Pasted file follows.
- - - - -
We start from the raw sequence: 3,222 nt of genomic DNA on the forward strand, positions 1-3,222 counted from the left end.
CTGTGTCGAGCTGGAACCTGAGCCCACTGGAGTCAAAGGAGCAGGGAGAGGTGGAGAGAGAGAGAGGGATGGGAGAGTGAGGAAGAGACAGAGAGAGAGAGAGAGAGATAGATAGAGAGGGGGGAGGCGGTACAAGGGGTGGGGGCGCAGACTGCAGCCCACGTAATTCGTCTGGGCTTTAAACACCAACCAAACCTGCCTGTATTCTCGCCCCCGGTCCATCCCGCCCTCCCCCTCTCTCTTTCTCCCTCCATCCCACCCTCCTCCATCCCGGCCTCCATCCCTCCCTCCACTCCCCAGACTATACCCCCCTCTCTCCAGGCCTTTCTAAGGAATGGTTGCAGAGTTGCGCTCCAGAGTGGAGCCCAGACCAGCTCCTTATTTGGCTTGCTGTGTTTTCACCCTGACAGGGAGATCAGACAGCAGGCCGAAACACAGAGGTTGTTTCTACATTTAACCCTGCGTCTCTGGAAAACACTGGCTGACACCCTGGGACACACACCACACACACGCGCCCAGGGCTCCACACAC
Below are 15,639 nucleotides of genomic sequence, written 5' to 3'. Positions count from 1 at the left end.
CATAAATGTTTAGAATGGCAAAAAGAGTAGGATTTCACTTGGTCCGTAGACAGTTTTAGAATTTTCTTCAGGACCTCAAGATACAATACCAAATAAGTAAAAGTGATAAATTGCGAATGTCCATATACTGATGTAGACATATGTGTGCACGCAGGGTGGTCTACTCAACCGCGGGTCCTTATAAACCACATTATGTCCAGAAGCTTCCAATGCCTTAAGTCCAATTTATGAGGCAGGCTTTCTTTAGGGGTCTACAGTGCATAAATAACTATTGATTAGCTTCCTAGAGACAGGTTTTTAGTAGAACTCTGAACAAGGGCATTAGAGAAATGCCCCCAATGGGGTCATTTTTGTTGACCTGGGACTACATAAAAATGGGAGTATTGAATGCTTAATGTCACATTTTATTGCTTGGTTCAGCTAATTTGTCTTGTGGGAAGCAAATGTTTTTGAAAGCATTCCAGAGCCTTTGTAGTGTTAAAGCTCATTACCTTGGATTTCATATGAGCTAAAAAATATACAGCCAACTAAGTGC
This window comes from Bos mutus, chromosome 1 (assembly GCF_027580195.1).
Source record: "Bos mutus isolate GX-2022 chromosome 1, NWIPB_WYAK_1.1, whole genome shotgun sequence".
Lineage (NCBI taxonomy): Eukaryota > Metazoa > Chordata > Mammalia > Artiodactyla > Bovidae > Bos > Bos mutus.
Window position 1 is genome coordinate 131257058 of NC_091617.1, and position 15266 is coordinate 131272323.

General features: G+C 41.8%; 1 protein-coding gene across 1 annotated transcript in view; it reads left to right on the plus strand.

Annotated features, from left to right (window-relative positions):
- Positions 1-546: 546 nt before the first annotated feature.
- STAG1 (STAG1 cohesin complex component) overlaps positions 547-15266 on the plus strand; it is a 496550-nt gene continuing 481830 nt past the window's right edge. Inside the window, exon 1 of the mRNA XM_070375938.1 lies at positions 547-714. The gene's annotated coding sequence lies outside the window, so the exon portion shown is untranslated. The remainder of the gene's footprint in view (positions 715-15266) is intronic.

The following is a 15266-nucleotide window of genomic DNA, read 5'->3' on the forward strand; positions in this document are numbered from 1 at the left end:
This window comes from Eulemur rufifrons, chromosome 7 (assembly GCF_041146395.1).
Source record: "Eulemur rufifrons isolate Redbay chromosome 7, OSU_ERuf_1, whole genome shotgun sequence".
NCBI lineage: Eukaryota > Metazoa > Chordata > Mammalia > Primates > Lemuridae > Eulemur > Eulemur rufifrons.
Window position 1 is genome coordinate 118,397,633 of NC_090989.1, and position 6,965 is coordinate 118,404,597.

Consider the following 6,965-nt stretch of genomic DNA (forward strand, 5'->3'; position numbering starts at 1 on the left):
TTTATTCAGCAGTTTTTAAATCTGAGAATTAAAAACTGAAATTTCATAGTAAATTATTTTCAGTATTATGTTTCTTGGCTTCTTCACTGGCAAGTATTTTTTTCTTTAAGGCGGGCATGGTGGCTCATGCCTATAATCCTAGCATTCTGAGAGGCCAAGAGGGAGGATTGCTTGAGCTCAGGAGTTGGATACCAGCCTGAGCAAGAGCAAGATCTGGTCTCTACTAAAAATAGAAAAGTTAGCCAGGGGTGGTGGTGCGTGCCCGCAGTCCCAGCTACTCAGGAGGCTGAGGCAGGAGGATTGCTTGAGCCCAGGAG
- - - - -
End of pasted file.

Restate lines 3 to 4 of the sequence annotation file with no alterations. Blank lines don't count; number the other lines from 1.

Below are 15,639 nucleotides of genomic sequence, written 5' to 3'. Positions count from 1 at the left end.
CATAAATGTTTAGAATGGCAAAAAGAGTAGGATTTCACTTGGTCCGTAGACAGTTTTAGAATTTTCTTCAGGACCTCAAGATACAATACCAAATAAGTAAAAGTGATAAATTGCGAATGTCCATATACTGATGTAGACATATGTGTGCACGCAGGGTGGTCTACTCAACCGCGGGTCCTTATAAACCACATTATGTCCAGAAGCTTCCAATGCCTTAAGTCCAATTTATGAGGCAGGCTTTCTTTAGGGGTCTACAGTGCATAAATAACTATTGATTAGCTTCCTAGAGACAGGTTTTTAGTAGAACTCTGAACAAGGGCATTAGAGAAATGCCCCCAATGGGGTCATTTTTGTTGACCTGGGACTACATAAAAATGGGAGTATTGAATGCTTAATGTCACATTTTATTGCTTGGTTCAGCTAATTTGTCTTGTGGGAAGCAAATGTTTTTGAAAGCATTCCAGAGCCTTTGTAGTGTTAAAGCTCATTACCTTGGATTTCATATGAGCTAAAAAATATACAGCCAACTAAGTGC